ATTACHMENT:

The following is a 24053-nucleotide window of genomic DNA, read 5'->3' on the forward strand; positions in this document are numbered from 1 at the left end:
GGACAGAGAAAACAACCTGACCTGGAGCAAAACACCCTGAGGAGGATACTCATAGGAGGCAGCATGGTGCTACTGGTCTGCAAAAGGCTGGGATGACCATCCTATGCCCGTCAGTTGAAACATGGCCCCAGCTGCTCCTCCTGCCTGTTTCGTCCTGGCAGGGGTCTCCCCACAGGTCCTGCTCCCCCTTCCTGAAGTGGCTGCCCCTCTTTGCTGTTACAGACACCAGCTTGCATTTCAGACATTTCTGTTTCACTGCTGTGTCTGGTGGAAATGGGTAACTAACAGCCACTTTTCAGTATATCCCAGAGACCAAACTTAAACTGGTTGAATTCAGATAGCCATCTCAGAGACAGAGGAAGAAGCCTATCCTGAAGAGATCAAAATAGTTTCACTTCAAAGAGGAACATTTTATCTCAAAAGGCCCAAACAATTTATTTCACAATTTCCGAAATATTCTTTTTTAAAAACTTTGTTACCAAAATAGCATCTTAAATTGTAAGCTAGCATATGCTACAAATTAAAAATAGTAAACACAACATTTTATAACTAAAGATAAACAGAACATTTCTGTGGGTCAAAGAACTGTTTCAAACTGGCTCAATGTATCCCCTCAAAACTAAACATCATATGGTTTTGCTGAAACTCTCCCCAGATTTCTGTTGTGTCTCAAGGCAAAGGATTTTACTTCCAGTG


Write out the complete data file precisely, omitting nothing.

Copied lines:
The following is a 24053-nucleotide window of genomic DNA, read 5'->3' on the forward strand; positions in this document are numbered from 1 at the left end:
GGACAGAGAAAACAACCTGACCTGGAGCAAAACACCCTGAGGAGGATACTCATAGGAGGCAGCATGGTGCTACTGGTCTGCAAAAGGCTGGGATGACCATCCTATGCCCGTCAGTTGAAACATGGCCCCAGCTGCTCCTCCTGCCTGTTTCGTCCTGGCAGGGGTCTCCCCACAGGTCCTGCTCCCCCTTCCTGAAGTGGCTGCCCCTCTTTGCTGTTACAGACACCAGCTTGCATTTCAGACATTTCTGTTTCACTGCTGTGTCTGGTGGAAATGGGTAACTAACAGCCACTTTTCAGTATATCCCAGAGACCAAACTTAAACTGGTTGAATTCAGATAGCCATCTCAGAGACAGAGGAAGAAGCCTATCCTGAAGAGATCAAAATAGTTTCACTTCAAAGAGGAACATTTTATCTCAAAAGGCCCAAACAATTTATTTCACAATTTCCGAAATATTCTTTTTTAAAAACTTTGTTACCAAAATAGCATCTTAAATTGTAAGCTAGCATATGCTACAAATTAAAAATAGTAAACACAACATTTTATAACTAAAGATAAACAGAACATTTCTGTGGGTCAAAGAACTGTTTCAAACTGGCTCAATGTATCCCCTCAAAACTAAACATCATATGGTTTTGCTGAAACTCTCCCCAGATTTCTGTTGTGTCTCAAGGCAAAGGATTTTACTTCCAGTG